Icon and Iconoclasm

1 February 2018

Lachlan Brown called, in an interview with Fiona Wright, a quote from
my essay The Suburban Problem of Evil his favourite one on
the Suburbs: saying I said, “nowhere else can the eternal
and the eternally
reversing dialectic between icon and iconoclasm be so sharply
observed,” or something like that’, and, without my referral
to source (me), that does sound accurate. I live where the lights
from the Mountains, the glittering or fog-lost Glenbrook Gap,
horizon the trees that hide the far Nepean, with a long
foreground of streets where cardboard houses orientally cling
low to the earth like children in between, like children
playing a game in a ring, aeroplaning close again,
shrilly, to the strange familiar earth. My vast veranda
creates ghosts and spirits, asks them until they answer,
but none answer the same, and in their courtly structure
function to contradict themselves and then each other,
providing fruitful conflict for the centre. Moonwild above me,
squealing with summer, the flying foxes in the rubber tree
squabble and fuck and seem to bounce their siblings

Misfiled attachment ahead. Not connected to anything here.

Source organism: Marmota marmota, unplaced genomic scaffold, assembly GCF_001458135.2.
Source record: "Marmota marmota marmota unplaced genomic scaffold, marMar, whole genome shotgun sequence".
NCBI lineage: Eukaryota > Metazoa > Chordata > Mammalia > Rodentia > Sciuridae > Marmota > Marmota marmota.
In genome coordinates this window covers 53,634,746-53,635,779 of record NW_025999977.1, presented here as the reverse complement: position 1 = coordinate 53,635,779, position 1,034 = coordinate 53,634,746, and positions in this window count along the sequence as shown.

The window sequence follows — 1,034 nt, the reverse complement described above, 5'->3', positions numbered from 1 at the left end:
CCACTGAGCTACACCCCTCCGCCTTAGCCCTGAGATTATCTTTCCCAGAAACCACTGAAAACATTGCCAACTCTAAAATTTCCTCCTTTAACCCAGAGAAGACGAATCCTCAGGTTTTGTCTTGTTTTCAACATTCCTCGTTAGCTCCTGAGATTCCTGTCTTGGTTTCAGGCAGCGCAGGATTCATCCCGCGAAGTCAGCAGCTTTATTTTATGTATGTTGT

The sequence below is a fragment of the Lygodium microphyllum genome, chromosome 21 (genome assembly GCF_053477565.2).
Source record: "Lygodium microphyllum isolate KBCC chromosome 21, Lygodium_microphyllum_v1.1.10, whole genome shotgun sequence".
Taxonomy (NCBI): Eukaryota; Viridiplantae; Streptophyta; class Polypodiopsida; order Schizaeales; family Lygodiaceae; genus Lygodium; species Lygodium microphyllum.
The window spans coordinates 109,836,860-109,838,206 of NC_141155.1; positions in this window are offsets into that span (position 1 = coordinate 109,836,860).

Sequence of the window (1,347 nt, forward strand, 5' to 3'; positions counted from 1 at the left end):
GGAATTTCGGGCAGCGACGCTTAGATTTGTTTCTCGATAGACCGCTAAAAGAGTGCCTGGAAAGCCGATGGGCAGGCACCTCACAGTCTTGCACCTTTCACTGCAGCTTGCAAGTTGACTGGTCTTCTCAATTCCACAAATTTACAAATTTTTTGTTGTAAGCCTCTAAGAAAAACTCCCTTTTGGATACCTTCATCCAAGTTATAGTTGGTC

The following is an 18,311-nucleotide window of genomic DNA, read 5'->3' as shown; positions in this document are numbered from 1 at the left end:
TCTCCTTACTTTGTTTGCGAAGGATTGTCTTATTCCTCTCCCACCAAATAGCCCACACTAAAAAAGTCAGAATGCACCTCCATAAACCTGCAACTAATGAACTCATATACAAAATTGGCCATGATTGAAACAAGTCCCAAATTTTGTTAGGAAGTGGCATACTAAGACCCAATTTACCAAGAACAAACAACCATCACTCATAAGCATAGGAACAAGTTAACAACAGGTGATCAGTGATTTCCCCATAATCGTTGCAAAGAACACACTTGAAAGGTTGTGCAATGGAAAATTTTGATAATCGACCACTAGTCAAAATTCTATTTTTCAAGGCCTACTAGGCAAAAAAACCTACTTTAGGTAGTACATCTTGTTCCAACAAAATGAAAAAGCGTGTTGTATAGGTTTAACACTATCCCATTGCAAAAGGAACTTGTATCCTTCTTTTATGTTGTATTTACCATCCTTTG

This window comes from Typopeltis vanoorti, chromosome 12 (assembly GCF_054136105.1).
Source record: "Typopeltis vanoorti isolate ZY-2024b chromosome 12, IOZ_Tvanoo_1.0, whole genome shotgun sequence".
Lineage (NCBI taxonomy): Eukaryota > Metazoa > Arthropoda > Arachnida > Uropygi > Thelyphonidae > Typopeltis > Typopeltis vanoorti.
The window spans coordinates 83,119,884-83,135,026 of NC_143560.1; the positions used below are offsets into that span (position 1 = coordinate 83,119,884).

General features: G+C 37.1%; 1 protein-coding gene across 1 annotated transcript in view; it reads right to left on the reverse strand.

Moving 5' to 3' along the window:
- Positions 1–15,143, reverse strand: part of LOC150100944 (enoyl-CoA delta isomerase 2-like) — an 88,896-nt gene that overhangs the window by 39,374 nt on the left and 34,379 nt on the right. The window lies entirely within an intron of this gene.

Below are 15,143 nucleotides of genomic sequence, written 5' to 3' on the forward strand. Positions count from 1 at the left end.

up and down the steel roof like gremlins. I am thinking
of Yeats’s ‘The centre will not hold’ and, God, mine hasn’t. I
hope I have more luck with the bowing roof, since my
chair swing is attached to it and shaking. I am at this time
uneasy anyway about the suburbs. The great religion
of overseas travel has descended on them like a filter
with picturesque colours, every concrete curb and corner
a Women’s Weekly World Discovery for Fine Writing. I do not
know how far this penetrates the core: long insurrection.What
I wrote tested innocence, violence, and they crucibled together
in perpetual furtive catalysts as rhythmic as this weather,
as unprepared. The suburbs are never plainly seen. Their reverence
– the icon –
only ornaments their experience. They change ornaments
like holy diction but to distance from their dead:
iconoclasm.
The sky is bled.
This grey roof holds alone.The moon becomes the sun.
Reversing magnets, to their caves, the river’s bed,
the flying fox spin home. __________________________

This entry was posted in 84: SUBURBIA and tagged . Bookmark the permalink.

Related Posts:

Comments are closed.

Please read Cordite's comments policy before joining the discussion.